It takes courage to heal.
Dear courageous souls,
I hope that by the time my letter reaches you, healing has occurred or the process is well under way. I know that for some of you, it took a long time to work through it — years and even decades of shame and guilt made it so difficult to face.
Perhaps, you thought you could push it down and keep it there, only to discover that it made its presence known anyway: you were either self-destructive, or it got in the way of your relationships, including the ability to even have a healthy relationship at all.
I admire the courage it took to allow yourself to remember the awful truth of your past, and your valiant effort to relinquish yourself of any responsibility you thought you had.
In the event that you need reinforcement of what you have learned, I thought it might be useful to remind you of why three painful and guilty thoughts you used to keep to yourself, as survivors of sexual abuse, were either patently false or, in the third case, justifiable.
1. "I could have stopped it."
The problem here is that you’re transplanting your thoughts as an adult into the little boy or girl you once were. But I realize that it may be difficult or even scary to get in touch with your childhood self and how he or she felt.
So instead, I want you to think of someone you know who is the age right now that you were when the abuse happened. Whether you were 4, 7, or 15, there must be someone in your life currently who is that age; they may be a niece, nephew, or a family friend. And if you can’t think of someone, simply Google the age and look at the pictures.
When you look at and think about this 4-year-old or 7-year-old, imagine them trying to stop an abuser. It’s difficult to conceive, right?
Now, hopefully, you can connect with how young and innocent you were compared to your abuser. As an adult, you realize how young even a 15-year-old looks to you. Do you still think you could have stopped it?
You may also have forgotten that many of you froze up and appropriately went into an altered state of consciousness. This served an important, protective function for you: how else could you handle an abusive experience for which you had no basis of understanding?
2. "I allowed it to happen more than once."
First of all, many of you were threatened — something bad would happen to you or someone you loved if you told the secret. But even in the absence of a threat, you didn't "allow" anything. Children cannot consent — we have laws to enforce that.
And let me remind you of something else: if it was your father or uncle or cousin, they may have told you that this was how love was expressed. Because of your age, you very appropriately believed it — show me any child who doesn’t want to be loved or feel special.
To make things even more confusing, this may have been one of the few or only times you felt these "loving" feelings associated with — or received any real attention from — this significant person in your life. Consider the power that has over a child.
Any positive emotional feelings you had were normal responses to the attention you received. It was the abusive form of attention you received from an unhealthy adult that was not normal. You had no way of knowing this wasn't okay and none of that was your fault.
3. "Sometimes, it felt… good."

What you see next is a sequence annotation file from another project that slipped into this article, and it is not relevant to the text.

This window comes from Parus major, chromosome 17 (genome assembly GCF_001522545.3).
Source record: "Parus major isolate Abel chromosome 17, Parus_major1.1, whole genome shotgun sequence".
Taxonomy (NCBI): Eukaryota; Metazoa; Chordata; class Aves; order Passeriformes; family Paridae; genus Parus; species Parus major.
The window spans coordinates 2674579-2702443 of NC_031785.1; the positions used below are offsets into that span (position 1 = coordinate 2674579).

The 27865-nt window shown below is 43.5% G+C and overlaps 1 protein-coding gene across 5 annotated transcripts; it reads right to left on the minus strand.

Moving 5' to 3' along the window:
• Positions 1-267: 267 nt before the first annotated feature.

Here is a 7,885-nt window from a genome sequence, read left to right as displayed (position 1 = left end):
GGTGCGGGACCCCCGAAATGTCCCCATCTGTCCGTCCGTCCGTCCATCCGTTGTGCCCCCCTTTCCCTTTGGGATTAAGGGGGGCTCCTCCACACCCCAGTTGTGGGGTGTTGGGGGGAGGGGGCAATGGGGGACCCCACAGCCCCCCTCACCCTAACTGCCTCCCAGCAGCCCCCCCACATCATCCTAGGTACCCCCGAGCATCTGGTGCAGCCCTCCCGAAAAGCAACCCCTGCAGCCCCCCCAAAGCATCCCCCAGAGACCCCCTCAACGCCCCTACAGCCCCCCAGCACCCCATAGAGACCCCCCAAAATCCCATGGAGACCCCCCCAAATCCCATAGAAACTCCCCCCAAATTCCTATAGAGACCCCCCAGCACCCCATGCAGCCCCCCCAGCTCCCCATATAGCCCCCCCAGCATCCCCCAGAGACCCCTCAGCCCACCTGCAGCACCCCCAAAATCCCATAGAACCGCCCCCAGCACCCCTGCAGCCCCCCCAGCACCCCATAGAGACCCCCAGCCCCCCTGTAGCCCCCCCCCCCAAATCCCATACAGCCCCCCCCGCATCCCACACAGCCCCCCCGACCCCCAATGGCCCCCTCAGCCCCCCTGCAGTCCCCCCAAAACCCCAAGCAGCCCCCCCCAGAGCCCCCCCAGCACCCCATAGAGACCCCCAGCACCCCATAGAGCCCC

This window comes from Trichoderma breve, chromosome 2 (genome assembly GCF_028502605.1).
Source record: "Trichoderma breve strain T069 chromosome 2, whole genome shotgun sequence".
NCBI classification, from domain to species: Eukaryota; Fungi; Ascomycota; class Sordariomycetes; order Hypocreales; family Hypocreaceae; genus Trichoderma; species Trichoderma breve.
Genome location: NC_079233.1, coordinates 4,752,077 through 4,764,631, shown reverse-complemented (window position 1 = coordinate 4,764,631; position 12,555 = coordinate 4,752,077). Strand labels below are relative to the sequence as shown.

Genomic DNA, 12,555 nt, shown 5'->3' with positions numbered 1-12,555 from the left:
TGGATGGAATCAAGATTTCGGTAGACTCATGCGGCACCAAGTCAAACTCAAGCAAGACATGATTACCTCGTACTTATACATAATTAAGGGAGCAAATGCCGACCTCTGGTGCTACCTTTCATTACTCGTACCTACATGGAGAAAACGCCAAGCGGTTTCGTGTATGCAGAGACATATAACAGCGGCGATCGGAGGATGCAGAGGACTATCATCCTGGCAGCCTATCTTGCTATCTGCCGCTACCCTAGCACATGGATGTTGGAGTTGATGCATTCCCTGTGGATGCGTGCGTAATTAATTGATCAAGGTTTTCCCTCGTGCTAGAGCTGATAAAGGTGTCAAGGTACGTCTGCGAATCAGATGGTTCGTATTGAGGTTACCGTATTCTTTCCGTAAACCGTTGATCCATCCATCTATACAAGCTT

Herein lies one of the darkest secrets you kept for so many years because it caused you so much pain and shame. If part of it felt pleasurable, you must have wanted it, right?
Wrong. Your body simply reacted the way bodies are supposed to when they’re touched.
Perhaps this will help: sometimes I ask people to think about being tickled by surprise. You aren’t expecting it, and you didn’t invite it, but your body can still react positively and it makes you laugh.
Did you know that children as young as 2 years old masturbate? They touch themselves because it feels good. It’s normal and natural. We simply remind children that only THEY can touch their bodies like this, and only in private.
The point is this: the fact that sometimes it felt good to be touched isn’t something to feel shame over. It just means you were normal.
Allow me to reiterate my admiration for your desire and ability to confront this devastating part of your past, work through it, and ultimately get to a better place in your life. But I wish to close this letter by addressing those of you who have yet to do the work.
I want you to know I understand how much you’d rather not go back to this time in your life; for some of you, it happened so long ago. It can seem overwhelming and, of course, there are aspects and details of your story not explored in my letter. But if you are willing to be patient and diligent, healing is absolutely possible.
The key is to find a therapist who will let you dictate the pace of your healing — a therapist who will follow your lead and create a protective and nurturing space for you to work through this painful part of your past.
There is something amazing on the other side: a time when you will rightfully free yourself of responsibility, and lovingly reconnect with the sweet, innocent little girl or boy who didn't deserve what happened.
Adam Fields is a licensed marriage and family therapist located in Encino, California, who specializes in the treatment of couples and sex issues, and adult survivors of child sexual abuse. Contact him here for a free phone consultation.
This article was originally published at Adam Fields, M.A., LMFT. Reprinted with permission from the author.